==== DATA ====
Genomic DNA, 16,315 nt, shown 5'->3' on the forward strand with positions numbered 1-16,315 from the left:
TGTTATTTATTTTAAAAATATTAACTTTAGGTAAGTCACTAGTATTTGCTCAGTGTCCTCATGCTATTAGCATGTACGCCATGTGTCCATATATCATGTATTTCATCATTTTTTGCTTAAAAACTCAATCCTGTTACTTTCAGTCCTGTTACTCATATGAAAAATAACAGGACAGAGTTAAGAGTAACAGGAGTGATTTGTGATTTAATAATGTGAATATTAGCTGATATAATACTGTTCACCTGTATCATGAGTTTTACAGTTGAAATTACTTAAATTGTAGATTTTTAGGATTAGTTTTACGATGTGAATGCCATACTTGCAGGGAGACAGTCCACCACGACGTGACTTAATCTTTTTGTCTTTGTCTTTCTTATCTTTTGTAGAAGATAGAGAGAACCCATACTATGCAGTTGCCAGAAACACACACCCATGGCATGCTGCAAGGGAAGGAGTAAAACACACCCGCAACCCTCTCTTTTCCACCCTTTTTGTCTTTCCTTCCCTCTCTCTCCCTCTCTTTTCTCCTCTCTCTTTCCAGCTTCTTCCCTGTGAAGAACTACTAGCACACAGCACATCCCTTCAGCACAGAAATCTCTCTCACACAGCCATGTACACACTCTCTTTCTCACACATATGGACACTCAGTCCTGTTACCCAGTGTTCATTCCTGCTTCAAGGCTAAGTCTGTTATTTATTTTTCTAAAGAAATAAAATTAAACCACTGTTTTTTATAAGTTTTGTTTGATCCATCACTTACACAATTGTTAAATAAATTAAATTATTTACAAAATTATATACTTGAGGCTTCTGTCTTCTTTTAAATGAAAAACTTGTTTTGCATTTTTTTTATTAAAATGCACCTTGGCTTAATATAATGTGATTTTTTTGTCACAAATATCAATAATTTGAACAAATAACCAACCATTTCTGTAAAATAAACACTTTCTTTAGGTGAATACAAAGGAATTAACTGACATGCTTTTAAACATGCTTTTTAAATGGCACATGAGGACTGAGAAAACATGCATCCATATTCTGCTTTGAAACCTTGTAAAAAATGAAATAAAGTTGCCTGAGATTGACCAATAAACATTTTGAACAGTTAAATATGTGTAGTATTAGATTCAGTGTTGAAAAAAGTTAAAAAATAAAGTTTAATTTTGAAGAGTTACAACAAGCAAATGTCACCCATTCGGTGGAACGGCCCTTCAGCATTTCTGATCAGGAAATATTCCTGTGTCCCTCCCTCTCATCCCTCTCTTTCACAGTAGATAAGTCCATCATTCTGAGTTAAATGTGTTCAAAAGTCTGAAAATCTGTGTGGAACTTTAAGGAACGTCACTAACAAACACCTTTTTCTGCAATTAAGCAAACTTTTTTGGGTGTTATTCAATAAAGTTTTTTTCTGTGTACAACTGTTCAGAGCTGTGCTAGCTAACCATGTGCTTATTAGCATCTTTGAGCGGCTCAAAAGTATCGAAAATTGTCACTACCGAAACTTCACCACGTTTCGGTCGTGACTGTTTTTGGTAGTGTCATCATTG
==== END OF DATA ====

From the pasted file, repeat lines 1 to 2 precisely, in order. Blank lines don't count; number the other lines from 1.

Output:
Genomic DNA, 16,315 nt, shown 5'->3' on the forward strand with positions numbered 1-16,315 from the left:
TGTTATTTATTTTAAAAATATTAACTTTAGGTAAGTCACTAGTATTTGCTCAGTGTCCTCATGCTATTAGCATGTACGCCATGTGTCCATATATCATGTATTTCATCATTTTTTGCTTAAAAACTCAATCCTGTTACTTTCAGTCCTGTTACTCATATGAAAAATAACAGGACAGAGTTAAGAGTAACAGGAGTGATTTGTGATTTAATAATGTGAATATTAGCTGATATAATACTGTTCACCTGTATCATGAGTTTTACAGTTGAAATTACTTAAATTGTAGATTTTTAGGATTAGTTTTACGATGTGAATGCCATACTTGCAGGGAGACAGTCCACCACGACGTGACTTAATCTTTTTGTCTTTGTCTTTCTTATCTTTTGTAGAAGATAGAGAGAACCCATACTATGCAGTTGCCAGAAACACACACCCATGGCATGCTGCAAGGGAAGGAGTAAAACACACCCGCAACCCTCTCTTTTCCACCCTTTTTGTCTTTCCTTCCCTCTCTCTCCCTCTCTTTTCTCCTCTCTCTTTCCAGCTTCTTCCCTGTGAAGAACTACTAGCACACAGCACATCCCTTCAGCACAGAAATCTCTCTCACACAGCCATGTACACACTCTCTTTCTCACACATATGGACACTCAGTCCTGTTACCCAGTGTTCATTCCTGCTTCAAGGCTAAGTCTGTTATTTATTTTTCTAAAGAAATAAAATTAAACCACTGTTTTTTATAAGTTTTGTTTGATCCATCACTTACACAATTGTTAAATAAATTAAATTATTTACAAAATTATATACTTGAGGCTTCTGTCTTCTTTTAAATGAAAAACTTGTTTTGCATTTTTTTTATTAAAATGCACCTTGGCTTAATATAATGTGATTTTTTTGTCACAAATATCAATAATTTGAACAAATAACCAACCATTTCTGTAAAATAAACACTTTCTTTAGGTGAATACAAAGGAATTAACTGACATGCTTTTAAACATGCTTTTTAAATGGCACATGAGGACTGAGAAAACATGCATCCATATTCTGCTTTGAAACCTTGTAAAAAATGAAATAAAGTTGCCTGAGATTGACCAATAAACATTTTGAACAGTTAAATATGTGTAGTATTAGATTCAGTGTTGAAAAAAGTTAAAAAATAAAGTTTAATTTTGAAGAGTTACAACAAGCAAATGTCACCCATTCGGTGGAACGGCCCTTCAGCATTTCTGATCAGGAAATATTCCTGTGTCCCTCCCTCTCATCCCTCTCTTTCACAGTAGATAAGTCCATCATTCTGAGTTAAATGTGTTCAAAAGTCTGAAAATCTGTGTGGAACTTTAAGGAACGTCACTAACAAACACCTTTTTCTGCAATTAAGCAAACTTTTTTGGGTGTTATTCAATAAAGTTTTTTTCTGTGTACAACTGTTCAGAGCTGTGCTAGCTAACCATGTGCTTATTAGCATCTTTGAGCGGCTCAAAAGTATCGAAAATTGTCACTACCGAAACTTCACCACGTTTCGGTCGTGACTGTTTTTGGTAGTGTCATCATTG